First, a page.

Last month I hit the road in my truck and camper from my home in Tampa, Florida to begin a 5-month excursion across the West to photograph the beauty of the landscape wherever it calls to me. First stop on the journey was a visit with my wife’s sister Lori and her family in Ohio. My wife flew in for a week there and I expected to continue heading west right after she returned home to Tampa, but I delayed leaving Ohio first one day, then another, and before I knew it I had stayed on a full extra week with my sister-in-law and her family without my wife there. As each day passed I found myself connecting more and more with Lori, her husband, all their kids, and even some of their friends and the local community itself. And then I began to think over the question of identity: who I think I am and exactly how I identify myself, thoughts of lacking family identity and connection after transplanting from Seattle to Florida a year ago (and from not having children of my own), how Lori’s family seemed to have that natural sense of identity that comes from having your role in a large family unit. I yearned to be more rooted and to have a greater sense of belonging.
With this rumination on identity rattling around in my head I finally pulled myself away from the warm confines of family and set sights on the first planned photographic destination – Badlands National Park in South Dakota. This place has been special to me since my first visit with my wife in 2008 and this would be my fourth trip. It’s a rugged beauty of mostly gray and tan badland formations, but in early summer lush grasses break up the starkness and add another layer of beauty. It’s a land of big open sky, fresh breezes, frequent afternoon thunderheads, a meeting place with the prairie, and it’s own collection of wildlife such as bison, bighorn sheep, and prairie dogs.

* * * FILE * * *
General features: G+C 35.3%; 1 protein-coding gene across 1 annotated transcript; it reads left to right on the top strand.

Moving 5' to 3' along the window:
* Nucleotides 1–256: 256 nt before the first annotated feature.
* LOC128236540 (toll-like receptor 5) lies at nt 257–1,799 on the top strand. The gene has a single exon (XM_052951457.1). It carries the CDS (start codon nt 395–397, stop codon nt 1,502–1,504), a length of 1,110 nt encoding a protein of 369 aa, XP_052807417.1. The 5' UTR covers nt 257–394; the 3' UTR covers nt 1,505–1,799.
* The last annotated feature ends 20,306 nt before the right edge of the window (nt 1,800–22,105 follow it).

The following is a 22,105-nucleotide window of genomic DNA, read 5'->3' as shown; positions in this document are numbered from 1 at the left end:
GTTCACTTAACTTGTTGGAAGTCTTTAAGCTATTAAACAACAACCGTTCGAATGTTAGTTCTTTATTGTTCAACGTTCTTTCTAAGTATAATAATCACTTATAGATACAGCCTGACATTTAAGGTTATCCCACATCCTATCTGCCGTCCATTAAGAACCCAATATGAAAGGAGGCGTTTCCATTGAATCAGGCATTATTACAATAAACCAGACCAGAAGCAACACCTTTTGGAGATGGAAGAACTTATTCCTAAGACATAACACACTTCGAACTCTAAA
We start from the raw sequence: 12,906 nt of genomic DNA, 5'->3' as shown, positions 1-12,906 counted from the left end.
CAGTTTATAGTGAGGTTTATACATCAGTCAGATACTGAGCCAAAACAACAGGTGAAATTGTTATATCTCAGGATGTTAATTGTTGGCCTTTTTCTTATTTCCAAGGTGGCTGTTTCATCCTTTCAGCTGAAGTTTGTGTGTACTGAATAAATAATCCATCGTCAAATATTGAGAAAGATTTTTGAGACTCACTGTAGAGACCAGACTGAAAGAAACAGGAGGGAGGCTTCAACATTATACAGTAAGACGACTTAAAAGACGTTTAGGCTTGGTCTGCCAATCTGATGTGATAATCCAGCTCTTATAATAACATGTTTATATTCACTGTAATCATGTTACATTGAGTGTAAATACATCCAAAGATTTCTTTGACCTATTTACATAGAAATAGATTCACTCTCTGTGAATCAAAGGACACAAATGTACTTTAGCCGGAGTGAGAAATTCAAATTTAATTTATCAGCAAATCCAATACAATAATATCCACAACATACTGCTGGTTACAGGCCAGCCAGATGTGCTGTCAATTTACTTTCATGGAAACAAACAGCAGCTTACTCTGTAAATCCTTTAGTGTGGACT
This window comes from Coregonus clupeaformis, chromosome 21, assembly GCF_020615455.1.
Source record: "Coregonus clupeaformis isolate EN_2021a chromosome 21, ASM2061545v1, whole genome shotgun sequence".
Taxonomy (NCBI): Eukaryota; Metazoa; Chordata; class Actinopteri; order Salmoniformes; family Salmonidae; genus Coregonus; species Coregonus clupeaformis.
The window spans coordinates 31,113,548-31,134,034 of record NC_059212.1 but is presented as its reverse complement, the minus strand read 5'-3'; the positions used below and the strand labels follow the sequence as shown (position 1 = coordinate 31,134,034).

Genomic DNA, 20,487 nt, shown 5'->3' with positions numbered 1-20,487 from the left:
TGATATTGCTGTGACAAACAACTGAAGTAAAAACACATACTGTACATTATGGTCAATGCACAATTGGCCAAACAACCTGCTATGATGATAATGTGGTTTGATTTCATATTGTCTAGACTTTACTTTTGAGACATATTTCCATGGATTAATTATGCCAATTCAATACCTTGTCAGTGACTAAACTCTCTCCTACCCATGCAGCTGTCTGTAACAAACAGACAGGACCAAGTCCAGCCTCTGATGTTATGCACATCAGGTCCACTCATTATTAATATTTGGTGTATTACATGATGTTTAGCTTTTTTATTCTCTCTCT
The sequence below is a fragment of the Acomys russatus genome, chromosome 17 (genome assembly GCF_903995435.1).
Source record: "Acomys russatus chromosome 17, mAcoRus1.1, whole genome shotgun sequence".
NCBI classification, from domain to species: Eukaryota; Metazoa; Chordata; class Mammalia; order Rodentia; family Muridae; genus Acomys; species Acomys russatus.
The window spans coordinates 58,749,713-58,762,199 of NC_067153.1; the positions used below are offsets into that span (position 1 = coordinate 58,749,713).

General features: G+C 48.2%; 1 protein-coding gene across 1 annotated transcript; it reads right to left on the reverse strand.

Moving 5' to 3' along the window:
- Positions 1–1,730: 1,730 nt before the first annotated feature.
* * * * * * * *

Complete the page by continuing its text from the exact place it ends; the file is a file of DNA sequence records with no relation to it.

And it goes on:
While scouting and making images in this unique section of South Dakota I was frequently filled with awe at the glory of the Creator pouring forth. Nothing humbles me more, nor brings me more childlike joy, then to be flooded with the grace of God all around me in a stunning location carved out by his powerful artistry. In these moments my heart joins the writer of Psalm 92:4 :
For you, O LORD, have made me glad by your work;
at the works of your hands I sing for joy.
And in the midst of all this majesty, as I was fully engaging in the work of being a photographic artist for God’s glory after some years of doubt and fear, I began pondering questions of identity once again: is this what defines me? Can this vocation provide meaning? Will my identity in this life become more rooted, more fulfilling, if I find some semblance of success as a landscape photographer?
As a follower of Christ, his words in Scripture have much I need to hear over and over again to untangle the internal struggle with identity that has dogged me for so long, and I’ll explore that in part 2 next week. I hope then to unpack the ramifications of a thought the Lord placed in my mind just yesterday:
Is your identity based on your accomplishments? Or is it based on the One who already accomplished everything for you?